Please look at JSP at http://java.sun.com/products/jsp/.
2. Business Logic Layer
JavaBeans are the core of Business Logic Layer. JavaBeans bring component technology to the Java platform. With the JavaBeans API, you can create reuseable, platform-independent components. Using JavaBeans-compliant application builder tools, you can combine these components into applets, applications, or composite components. The purpose of JavaBeans in our architecture is to code business logic in them. Business logic is the implementation of various processes of an enterprise.
Please look at JSP at http://java.sun.com/products/javabeans/.
3. Data Access Logic Layer
The Data Access Logic Layer is composed of simple Java classes known as Data Access Objects (DAO). This layer is provided to separate the business logic and data access logic. DAOs use the Utility Layer’s connection pooling feature (discussed in the next section) to communicate with the database. Data is retrieved from database, bundled in proper Java objects, and sent back to JavaBeans for implementing business logic. This layer is vital from a performance point of view; the database connectivity and database operations are resource-intensive, so they should be managed with great care.
4. Utility Layer
As you see in the Figure 2, the Utility Layer spans all other layers. It has the vital features of connection pooling, security, and so forth.
Connection pooling is used by the Data Access Logic Layer (DAOs) and is responsible for maintaining a pool of connections to the database. Pooling is created when the first request comes from a client; thereafter, database connections are taken from the pool by DAOs. After the completion of the database work, DAOs return the connections to the pool for reuse.
The Security feature takes care of role-based access for the clients. The clients have to be authenticated and then authorized (depending on their roles) to get access to the system. To provide more features, which may be used by a different layer, implement them in the Utility Layer.
Feasibility of Proposed Architecture
The above-proposed architecture vastly suits small- to medium-size business applications. We prefer this kind of architecture for applications running in the boundary of an enterprise (on intranet) and concurrently used by 15-25 people. The applications should not be transaction-intensive (although lightweight transactions can be handled in the Utility Layer) because this requirement asks for more reliable and fail-over features from the architecture. Applications accessed by a large number of users should be handled by more scalable systems.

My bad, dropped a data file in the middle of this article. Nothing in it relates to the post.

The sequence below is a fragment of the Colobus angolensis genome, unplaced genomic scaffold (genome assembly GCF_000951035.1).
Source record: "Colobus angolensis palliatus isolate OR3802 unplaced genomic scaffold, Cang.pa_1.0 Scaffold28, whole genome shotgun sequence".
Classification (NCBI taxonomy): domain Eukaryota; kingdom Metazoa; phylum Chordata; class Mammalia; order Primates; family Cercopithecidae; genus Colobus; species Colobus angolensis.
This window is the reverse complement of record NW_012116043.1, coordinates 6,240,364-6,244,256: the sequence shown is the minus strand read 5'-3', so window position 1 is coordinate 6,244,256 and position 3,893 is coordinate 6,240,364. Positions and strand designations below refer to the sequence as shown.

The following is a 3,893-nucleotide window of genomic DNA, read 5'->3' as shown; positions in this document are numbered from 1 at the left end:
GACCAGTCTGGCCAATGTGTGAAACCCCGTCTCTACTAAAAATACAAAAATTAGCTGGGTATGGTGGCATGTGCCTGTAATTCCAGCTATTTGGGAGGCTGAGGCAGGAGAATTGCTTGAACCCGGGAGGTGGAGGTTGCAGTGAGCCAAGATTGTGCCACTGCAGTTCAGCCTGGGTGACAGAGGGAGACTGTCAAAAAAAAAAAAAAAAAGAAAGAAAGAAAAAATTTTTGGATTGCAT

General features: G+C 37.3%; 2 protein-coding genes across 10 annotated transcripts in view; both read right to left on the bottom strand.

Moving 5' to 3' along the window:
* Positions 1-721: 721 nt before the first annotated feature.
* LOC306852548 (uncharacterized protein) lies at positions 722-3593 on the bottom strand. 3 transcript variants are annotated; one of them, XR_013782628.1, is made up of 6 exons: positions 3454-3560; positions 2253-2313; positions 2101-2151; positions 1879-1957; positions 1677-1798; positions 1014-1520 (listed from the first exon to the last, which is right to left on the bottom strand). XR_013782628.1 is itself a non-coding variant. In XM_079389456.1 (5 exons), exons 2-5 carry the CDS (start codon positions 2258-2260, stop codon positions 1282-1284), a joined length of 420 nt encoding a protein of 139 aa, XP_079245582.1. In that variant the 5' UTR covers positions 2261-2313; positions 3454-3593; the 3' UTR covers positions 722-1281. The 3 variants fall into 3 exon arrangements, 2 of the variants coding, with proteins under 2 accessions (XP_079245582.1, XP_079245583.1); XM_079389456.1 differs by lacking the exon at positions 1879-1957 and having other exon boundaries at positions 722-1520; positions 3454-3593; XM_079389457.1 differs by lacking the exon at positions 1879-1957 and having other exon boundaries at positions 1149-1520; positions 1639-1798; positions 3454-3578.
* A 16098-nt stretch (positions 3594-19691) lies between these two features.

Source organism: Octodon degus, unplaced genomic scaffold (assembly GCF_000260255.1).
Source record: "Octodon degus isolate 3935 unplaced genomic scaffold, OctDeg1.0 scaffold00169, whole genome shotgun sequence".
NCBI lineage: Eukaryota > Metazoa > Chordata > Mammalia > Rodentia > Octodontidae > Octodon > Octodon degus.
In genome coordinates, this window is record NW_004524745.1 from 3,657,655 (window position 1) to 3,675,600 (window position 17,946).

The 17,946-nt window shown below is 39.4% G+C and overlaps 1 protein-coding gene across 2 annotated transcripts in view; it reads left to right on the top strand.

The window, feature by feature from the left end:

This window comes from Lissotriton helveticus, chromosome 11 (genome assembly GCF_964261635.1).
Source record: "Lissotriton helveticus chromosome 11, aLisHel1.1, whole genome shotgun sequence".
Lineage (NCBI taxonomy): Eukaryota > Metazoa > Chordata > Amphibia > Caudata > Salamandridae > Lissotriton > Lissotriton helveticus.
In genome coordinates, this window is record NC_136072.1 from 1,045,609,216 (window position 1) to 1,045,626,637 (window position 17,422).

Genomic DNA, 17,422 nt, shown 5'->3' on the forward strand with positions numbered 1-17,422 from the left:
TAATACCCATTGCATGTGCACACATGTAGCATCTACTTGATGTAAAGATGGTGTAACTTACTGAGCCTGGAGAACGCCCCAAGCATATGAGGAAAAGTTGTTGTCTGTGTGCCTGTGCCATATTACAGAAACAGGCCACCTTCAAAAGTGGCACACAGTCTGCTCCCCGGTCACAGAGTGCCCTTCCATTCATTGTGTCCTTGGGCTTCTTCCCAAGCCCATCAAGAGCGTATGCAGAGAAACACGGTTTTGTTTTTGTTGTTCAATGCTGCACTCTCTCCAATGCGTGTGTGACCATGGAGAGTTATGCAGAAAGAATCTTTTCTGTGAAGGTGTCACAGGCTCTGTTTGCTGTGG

The best thing about our proposed architecture is that it can be extendable to sui above-mentioned large applications as well. For that, the designers and architects should look for features of J2EE application server (Enterprise Java Beans, Transaction, Messaging, Security, Clustering, and so on) and plug them into this architecture. For instance, Enterprise Java Beans can replace DAOs and implement transactions features. Security and Connection Pooling features of Utility Layer are already present in a J2EE application server. Various instances of application server can be run at multiple sites as part of a cluster to provide scalability and fail-over features to the system.
This article discussed the concepts of the enterprise environment and various applications that implement business processes in an enterprise.
We, then, proposed J2EE-based solution architecture, detailing its layers. This proposed architecture may not fit into all the system environments, so a brief feasibility study has also been provided.
About the Author
Manoj Seth is a senior software engineer at Hewlett-Packard, India. He is a Post Graduate from the Indian Institute of Information Technology, Bangalore.
Manoj has been involved in designing and developing J2EE-based solutions over various platforms in the domains of Financial/Banking and Middleware for more than two years. He has good exposure to Web Services and their emerging standards in development/deployment and management space. He can be contacted at firstname.lastname@example.org.